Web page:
I can’t say what a “bogey” is, but I’d say that the country has temporarily forgotten our impending depression the past few days. Party-goers in Washington D.C.—and pretty much anyone with access to a television—know that the Inauguration of Barack Obama is taking our minds off of the signs of the economic times. Oaklanders can view the ceremony at the Oracle Arena tomorrow morning and party with the East Bay Democrats in the evening. I may swing by if I get some work done (gotta find my next paycheck) because there’s no cover and plenty of music, libations and Oakland’s newly elected Councilwoman at Large, Rebecca Kaplan. And there are more anti-depression bashes going on in and around The Town. For a party catered in part by G’view restaurants Bellanico and soon-to-be neighbors À Côté, buy your tickets now for Montclair Women’s Inaugural Club. There are more Inaugural events in the Bay, some of which are listed in today’s Chronicle. The champagne toast with the Shotgun Players just may lure me away from my G’view living room.

If yesterday’s Inaugural Concert is any indication of what will follow tomorrow, the swearing in will be, in the words of the Glenview Women’s Club, “one grand surprise.” I watched the star-studded line-up (including Skyline High alumni Tom Hanks, whose belabored pauses still didn’t drain the event of its poignancy) rock Americans to the tune of hope. Stevie Wonder brought the Obamas to their feet; Garth Brooks had the crowd putting their hands in the air to make the most awesome wave I’ve seen since the A’s made the playoffs at the Coliseum; and the sight of U2 playing their MLK anthem “Pride” amidst the Lincoln Memorial brought tears to my eyes—even if Bono went on too long about “four boys from North side Dublin.”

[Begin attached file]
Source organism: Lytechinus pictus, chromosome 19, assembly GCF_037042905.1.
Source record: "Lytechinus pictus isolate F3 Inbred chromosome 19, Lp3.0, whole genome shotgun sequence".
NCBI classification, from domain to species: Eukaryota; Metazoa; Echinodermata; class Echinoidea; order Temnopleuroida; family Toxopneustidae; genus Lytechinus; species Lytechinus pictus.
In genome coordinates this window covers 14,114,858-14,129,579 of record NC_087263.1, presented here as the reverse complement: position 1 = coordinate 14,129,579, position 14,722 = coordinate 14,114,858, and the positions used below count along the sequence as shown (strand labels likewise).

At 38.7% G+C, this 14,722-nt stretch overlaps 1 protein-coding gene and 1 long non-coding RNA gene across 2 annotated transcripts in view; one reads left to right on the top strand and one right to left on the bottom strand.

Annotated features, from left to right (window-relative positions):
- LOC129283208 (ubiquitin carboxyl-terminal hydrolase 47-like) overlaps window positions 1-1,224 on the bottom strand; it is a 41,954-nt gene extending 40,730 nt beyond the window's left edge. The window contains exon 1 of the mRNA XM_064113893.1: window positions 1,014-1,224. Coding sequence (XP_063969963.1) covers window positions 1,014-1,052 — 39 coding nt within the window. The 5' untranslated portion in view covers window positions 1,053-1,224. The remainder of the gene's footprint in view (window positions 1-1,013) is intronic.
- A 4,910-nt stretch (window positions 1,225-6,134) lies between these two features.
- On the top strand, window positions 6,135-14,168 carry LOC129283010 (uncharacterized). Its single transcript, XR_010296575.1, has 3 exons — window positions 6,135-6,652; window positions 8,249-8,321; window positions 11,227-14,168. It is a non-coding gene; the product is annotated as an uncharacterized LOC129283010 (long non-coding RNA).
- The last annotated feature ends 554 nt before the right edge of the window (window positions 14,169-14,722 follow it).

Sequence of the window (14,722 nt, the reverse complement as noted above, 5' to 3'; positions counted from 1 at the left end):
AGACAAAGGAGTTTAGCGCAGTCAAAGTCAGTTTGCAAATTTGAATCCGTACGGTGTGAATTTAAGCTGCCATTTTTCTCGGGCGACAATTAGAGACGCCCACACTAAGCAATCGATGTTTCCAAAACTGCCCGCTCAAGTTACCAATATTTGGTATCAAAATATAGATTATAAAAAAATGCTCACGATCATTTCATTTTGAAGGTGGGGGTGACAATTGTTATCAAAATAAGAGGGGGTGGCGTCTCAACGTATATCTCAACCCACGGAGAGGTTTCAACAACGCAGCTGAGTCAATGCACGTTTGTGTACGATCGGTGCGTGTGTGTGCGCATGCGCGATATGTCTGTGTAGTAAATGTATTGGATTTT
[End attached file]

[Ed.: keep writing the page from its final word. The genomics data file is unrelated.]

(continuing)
In the spirit of the “glorification of better times,” I leave you with this picture. My niece Nora drew this Obama portrait during the concert, and I’m taking it as an omen of more good news.


The place where I lay my head used to be a laundry room. The contractor who bought the house in the late ‘80s rehabbed it and flipped it to my grandma in ‘90. Down came the ivy wallpaper and up went a backyard deck. The laundry nook extended into the master bed and bath. Insulation went in the back half to weather sun and fog.

The day my grandma moved in, she planted a redwood sapling she stole off of the side of the highway. (She claimed its place on a housing construction site was precarious.) It stands in the backyard next to the garage, many limbs taller than the Meyer lemon and pagoda trees.

The typical Glenview houses are like my grandma’s—craftsman bungalows with a twist. They’re single-family homes, some with cement stairs painted in red, with the remnants of shared driveways. These came in off the road and forked a few feet back into separate garages. And while the couple next door razed theirs, ours still (barely) stands. It has the same pueblo-style beams like the house but squats on its haunches in slow collapse. My old friend Sawyer had this to say about the garage: “There’s gotta be dead bodies under there.”

None that I’m aware of. Perhaps under the hard earth there are remnants of an old farm or the bones of some beloved ranch dog. Maybe even the camp fragments of Ohlone Indians. What I do know is that the garage used to house piano parts.

They belonged to a Chinese couple who, so the story goes, bought the house when the Glenview tract first went on the market. The husband liked to build pianos and in the front room, play an old organ. He set up an amplifier in the window and blasted showtunes onto the street. Sometimes he’d catch a passerby with a peal of the pipes; each time (said his neighbor), he’d look out the window to see if they’d bust a move.

Exactly when this neighborhood Liberace and his wife moved into the house I don’t know. Perhaps I’ll do as City Homestead did and pay a visit to the Alameda County Assessor and Public Records office. Hopefully I’ll find a sale date and a name, even if I don’t find out what organ riffs blared onto Park Boulevard. Those details are left to the neighborhood’s muscle memory.